The Failures of Protecting Consumer Privacy: Our Takeaways from FTC's PrivacyCon

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Writer Emma Z.
March 08, 2018

Emma serves as the Director of Analysis at Terbium Labs, working on evaluating and contextualizing threats to customer data. She spends a lot of time reading forum drama on the dark web, writing regular expressions, and drinking LaCroix on the train between DC and Baltimore.

One could be forgiven for expecting the Federal Trade Commission’s third PrivacyCon to be disheartening. Data breaches continue to increase in size and scope; hardly a month goes by without a story about inadequately secured databases, surveilling “smart” toys, and session-replay scripts that steal passwords. As a kickoff to National Consumer Protection Week, this year’s PrivacyCon focused on the economic consequences of privacy and the economic incentives—or lack thereof—to protect users’ privacy.

The system of free-flowing data as a commodity supports a wealth of products and services that expose consumer data. As Princeton University’s Gunes Acar explained in a presentation about session-replay scripts, systems can expose information in ways a company would never expect. Session-replay scripts allow websites to capture the exact browsing experience a user goes through while visiting their website, recording everything from the movement of a cursor across the page to the exact amount of time a user hovered over a button before clicking. As Acar revealed, because websites will sometimes temporarily store information in formats that are accessible to the session-replay script, a consumer researcher hoping to learn about a user’s website experience may also receive plaintext usernames and passwords, private health information, driver’s license numbers, or other sensitive information.

Without thinking actively about what information a wide net may capture, companies put themselves on shaky legal ground by collecting protected data without realizing it. Presenters emphasized that, in some cases, the company or service provider may not even realize that their actions have compromised consumers’ security until it is brought to their attention by a third party. Facebook, for example, was unaware bad actors could use Facebook’s targeted advertising service to de-anonymize a list of email addresses by inferring their phone numbers en masse until a team from Northeastern showed them how.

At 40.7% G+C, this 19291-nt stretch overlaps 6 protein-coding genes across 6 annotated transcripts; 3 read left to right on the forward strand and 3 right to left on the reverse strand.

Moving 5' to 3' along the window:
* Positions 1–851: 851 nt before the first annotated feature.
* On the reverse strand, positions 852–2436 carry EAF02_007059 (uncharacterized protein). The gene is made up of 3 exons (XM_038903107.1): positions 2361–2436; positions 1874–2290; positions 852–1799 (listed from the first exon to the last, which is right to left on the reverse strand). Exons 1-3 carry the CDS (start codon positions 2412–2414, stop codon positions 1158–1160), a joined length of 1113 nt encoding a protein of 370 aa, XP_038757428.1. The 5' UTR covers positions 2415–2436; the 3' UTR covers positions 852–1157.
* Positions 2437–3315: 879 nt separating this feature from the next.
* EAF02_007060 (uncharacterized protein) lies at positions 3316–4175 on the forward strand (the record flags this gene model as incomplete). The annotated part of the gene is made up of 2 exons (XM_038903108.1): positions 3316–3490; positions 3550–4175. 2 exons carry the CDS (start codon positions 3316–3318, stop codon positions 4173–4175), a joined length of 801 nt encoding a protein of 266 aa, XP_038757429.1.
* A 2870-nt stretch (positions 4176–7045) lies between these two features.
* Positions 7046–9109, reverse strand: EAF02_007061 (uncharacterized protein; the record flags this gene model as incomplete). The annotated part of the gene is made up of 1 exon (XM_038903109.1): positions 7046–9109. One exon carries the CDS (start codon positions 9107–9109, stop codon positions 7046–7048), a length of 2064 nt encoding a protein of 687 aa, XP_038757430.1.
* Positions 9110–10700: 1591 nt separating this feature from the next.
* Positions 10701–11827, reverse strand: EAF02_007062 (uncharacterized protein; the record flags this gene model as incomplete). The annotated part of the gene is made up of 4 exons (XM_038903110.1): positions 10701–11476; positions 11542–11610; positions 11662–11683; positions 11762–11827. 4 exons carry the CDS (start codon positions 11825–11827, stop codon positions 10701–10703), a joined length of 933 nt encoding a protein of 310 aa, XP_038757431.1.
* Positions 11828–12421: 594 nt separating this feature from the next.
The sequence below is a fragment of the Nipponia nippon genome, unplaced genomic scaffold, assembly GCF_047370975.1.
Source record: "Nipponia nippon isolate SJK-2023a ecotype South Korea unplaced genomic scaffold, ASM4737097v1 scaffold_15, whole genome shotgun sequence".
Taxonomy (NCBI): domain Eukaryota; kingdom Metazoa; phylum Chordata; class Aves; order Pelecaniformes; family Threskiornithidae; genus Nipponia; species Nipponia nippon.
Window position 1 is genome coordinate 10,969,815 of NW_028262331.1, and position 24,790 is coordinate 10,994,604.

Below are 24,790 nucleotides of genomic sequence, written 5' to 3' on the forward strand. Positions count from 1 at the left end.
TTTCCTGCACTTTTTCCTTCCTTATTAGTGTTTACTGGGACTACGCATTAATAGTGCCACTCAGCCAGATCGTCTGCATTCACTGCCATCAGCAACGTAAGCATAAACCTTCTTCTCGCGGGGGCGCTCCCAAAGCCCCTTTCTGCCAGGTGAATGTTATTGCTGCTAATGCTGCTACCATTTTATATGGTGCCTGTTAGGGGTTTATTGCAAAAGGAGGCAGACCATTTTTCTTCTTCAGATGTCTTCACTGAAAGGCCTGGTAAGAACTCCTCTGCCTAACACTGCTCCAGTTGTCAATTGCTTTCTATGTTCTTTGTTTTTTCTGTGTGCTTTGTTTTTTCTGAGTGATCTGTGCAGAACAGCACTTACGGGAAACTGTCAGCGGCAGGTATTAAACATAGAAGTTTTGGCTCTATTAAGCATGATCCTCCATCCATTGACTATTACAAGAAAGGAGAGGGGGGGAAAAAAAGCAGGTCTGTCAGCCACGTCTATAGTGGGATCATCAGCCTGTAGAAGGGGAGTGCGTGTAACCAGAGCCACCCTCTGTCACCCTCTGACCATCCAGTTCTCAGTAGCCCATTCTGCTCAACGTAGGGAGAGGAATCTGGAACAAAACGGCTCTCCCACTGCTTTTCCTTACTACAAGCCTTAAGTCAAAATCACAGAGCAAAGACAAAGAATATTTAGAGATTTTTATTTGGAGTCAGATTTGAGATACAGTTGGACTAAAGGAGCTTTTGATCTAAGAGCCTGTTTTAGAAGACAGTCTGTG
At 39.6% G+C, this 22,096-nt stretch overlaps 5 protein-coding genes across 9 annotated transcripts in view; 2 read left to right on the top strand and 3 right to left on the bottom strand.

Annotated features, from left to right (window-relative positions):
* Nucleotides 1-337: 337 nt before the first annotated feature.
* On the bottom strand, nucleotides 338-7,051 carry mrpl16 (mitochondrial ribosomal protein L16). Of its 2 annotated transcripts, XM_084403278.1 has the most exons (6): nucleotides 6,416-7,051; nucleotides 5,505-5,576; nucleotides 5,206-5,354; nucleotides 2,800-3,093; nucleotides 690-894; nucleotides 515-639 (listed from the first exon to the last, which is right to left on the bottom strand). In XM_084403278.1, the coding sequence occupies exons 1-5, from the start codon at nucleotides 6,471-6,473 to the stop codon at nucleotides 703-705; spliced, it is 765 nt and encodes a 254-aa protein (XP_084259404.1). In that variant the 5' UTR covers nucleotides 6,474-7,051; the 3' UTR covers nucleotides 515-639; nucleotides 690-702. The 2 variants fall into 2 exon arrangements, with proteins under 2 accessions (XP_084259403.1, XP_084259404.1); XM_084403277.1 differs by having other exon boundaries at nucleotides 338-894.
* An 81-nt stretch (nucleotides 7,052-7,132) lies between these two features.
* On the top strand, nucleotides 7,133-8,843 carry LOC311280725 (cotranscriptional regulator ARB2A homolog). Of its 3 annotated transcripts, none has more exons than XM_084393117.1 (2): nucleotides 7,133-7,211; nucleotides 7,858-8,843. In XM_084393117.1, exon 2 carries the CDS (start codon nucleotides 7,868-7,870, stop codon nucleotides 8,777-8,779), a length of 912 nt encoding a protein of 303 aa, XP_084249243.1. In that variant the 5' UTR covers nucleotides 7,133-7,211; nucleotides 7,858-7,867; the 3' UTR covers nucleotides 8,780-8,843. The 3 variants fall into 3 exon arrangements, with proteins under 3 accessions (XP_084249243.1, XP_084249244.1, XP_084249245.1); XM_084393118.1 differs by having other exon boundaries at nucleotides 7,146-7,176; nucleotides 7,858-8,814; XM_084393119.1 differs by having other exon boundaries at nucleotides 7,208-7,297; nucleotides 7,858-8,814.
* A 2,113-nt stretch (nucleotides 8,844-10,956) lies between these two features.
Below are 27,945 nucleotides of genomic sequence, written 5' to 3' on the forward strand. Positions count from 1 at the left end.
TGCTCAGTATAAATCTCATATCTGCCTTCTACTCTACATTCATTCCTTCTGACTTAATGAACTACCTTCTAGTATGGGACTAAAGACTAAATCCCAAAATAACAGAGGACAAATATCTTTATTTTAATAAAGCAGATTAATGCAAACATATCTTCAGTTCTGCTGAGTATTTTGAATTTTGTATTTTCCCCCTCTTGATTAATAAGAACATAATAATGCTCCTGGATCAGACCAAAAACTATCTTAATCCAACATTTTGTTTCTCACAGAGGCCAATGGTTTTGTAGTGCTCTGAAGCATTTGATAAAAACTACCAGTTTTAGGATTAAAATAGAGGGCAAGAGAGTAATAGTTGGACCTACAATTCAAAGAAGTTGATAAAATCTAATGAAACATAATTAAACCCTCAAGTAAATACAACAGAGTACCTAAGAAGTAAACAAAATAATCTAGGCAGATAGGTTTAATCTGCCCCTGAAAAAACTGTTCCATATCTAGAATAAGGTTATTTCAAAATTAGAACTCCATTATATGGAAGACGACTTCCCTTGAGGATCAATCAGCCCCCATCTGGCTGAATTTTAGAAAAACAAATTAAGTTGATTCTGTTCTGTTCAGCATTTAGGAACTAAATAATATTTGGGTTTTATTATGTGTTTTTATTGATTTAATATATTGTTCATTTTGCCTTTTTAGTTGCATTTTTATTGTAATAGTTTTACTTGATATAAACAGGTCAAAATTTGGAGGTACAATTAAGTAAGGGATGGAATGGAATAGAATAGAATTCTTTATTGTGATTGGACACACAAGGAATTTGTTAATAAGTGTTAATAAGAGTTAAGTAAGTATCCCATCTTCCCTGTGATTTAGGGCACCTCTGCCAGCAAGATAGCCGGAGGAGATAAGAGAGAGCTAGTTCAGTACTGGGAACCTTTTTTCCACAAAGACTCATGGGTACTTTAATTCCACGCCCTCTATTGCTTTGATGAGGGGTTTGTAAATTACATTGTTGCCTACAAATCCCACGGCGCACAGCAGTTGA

While consumers sorely need tools to navigate the wilds of digital privacy, they have shown a reluctance to spend money on them, especially if they do not believe it will make a difference. Toulouse School of Economics’ Ying Lei Toh discovered that when consumers have both the will and means to punish a company for mishandling their data, they can force firms to be more cautious. When consumers lack leverage or the data has already been exposed, they will continue patronizing the firm even after a breach occurs, as there is no perceived purpose in pursuing data protection. Given that many consumers’ lifetime information may have already been exposed in one of several major data breaches, how can consumers motivate companies to invest in better securing their data?

In many of the conference presentations, researchers determined that companies shared user information by default. Consumers are expected to either not participate in the technological ecosystem or to take proactive—and often unreasonably onerous—steps to discover the way companies expose and exploit their data. There are researchers and activists working to improve digital privacy hygiene, such as presenter Pardis Emami-Naeini, who discussed designing a digital privacy assistant app—shoring up consumers’ ability to respond to data overreach.

Consumers can theoretically opt out of part or all products that compromise their digital privacy, though that’s often easier said than done. When companies themselves are unaware of the risks of their products, how can users be expected to know what steps to take to ensure their privacy? One case explored the privacy implications of internet-enabled smart toys. The primary researcher, Emily McReynolds, concluded that the company did not address privacy considerations of the children and even encouraged parents to share recordings of children interacting with their toys on social media. Although their parents technically gave their permission, the company actively enabled and even encouraged this potential violation of the children’s privacy. Internet-enabled interactive toys have had serious public security issues. While parents were able to consent to the potential privacy issues of which they were informed, is it reasonable for them to anticipate their—and their children’s—information would be leaked?

A company that assumes that their technology is protecting consumer privacy by default is set up to fail, but it is users who bear the brunt of the damage caused by those failures.

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